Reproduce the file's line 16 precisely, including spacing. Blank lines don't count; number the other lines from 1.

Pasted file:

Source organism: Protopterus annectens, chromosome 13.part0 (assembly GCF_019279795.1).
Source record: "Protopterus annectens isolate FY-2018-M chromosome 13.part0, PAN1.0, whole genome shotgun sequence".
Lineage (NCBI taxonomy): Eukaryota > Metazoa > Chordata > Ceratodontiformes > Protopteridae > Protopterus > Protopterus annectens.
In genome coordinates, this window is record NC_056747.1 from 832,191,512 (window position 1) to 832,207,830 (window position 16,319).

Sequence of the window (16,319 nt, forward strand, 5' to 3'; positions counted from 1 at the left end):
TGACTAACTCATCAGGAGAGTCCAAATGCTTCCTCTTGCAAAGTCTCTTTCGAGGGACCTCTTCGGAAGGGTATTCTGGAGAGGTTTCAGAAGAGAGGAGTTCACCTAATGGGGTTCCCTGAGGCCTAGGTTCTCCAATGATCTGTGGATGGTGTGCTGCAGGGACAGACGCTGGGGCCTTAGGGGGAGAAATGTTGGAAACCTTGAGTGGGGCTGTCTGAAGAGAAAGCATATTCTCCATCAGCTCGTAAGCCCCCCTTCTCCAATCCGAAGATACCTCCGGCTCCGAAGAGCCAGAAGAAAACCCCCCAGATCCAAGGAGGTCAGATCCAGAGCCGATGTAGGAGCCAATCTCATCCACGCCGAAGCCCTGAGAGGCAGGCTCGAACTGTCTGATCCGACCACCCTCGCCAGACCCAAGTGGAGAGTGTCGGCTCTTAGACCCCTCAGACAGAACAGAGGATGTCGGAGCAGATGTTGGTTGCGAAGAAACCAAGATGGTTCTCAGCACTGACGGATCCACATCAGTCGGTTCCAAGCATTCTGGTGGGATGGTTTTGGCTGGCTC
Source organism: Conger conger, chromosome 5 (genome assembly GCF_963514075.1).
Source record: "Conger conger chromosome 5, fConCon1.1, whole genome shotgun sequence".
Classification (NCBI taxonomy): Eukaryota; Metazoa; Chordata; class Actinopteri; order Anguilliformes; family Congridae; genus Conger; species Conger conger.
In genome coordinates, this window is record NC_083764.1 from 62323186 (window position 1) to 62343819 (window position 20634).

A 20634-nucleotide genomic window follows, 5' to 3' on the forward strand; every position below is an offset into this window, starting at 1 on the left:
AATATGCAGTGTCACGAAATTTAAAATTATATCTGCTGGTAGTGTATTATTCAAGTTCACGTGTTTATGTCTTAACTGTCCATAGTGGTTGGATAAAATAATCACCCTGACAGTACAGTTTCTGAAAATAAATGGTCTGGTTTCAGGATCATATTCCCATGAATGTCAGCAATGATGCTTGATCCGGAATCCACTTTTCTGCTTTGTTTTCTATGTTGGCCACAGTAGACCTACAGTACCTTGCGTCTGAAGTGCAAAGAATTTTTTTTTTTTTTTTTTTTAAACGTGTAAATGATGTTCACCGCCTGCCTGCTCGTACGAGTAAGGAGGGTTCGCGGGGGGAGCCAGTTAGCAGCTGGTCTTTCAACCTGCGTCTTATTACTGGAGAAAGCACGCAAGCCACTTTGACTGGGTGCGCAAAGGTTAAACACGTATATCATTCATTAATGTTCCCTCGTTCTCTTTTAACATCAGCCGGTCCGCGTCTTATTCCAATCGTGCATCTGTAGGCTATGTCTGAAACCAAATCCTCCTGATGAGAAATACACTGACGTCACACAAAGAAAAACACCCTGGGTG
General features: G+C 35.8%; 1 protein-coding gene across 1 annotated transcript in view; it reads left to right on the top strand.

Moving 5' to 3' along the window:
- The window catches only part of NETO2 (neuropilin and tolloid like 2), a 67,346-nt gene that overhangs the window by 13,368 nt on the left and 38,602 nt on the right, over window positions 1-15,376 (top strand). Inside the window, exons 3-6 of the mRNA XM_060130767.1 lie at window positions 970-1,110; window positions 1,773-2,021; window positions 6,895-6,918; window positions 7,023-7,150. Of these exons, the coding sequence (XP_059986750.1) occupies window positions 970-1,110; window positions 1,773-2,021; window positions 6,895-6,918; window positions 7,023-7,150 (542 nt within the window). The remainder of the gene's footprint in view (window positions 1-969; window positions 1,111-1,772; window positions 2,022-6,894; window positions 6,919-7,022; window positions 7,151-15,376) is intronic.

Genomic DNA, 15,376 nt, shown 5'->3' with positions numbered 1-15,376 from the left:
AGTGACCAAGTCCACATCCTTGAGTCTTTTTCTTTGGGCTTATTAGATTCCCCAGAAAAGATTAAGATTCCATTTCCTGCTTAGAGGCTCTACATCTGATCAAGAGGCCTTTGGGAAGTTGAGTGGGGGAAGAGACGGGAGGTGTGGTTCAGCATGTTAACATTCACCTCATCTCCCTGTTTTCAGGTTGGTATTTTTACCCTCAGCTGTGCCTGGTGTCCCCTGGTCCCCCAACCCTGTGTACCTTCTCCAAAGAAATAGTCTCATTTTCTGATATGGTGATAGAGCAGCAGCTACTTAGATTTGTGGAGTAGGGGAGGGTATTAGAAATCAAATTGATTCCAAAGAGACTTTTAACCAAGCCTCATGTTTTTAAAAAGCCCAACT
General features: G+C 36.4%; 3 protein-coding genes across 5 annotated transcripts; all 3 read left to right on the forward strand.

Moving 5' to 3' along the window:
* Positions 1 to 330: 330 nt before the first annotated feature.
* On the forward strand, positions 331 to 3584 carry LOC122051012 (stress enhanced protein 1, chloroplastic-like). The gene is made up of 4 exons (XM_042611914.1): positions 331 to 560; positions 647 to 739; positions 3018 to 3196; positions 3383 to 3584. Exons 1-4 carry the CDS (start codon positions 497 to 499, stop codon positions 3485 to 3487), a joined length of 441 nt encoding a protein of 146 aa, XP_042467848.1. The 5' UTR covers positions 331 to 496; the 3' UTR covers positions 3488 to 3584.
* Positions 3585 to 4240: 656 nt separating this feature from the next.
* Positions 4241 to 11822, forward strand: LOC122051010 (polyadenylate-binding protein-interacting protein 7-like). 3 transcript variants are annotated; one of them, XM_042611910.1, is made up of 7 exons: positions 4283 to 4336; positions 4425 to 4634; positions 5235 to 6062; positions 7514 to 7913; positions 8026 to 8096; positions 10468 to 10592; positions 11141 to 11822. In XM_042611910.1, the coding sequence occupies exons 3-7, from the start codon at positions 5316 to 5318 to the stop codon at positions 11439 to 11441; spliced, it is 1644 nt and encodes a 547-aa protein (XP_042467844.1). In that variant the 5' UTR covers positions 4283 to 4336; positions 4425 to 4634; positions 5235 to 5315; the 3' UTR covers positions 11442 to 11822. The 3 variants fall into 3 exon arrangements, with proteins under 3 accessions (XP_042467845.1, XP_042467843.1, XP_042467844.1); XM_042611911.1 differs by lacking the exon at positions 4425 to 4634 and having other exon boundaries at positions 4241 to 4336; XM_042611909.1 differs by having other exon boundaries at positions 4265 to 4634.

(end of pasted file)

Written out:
Genomic DNA, 15,376 nt, shown 5'->3' with positions numbered 1-15,376 from the left: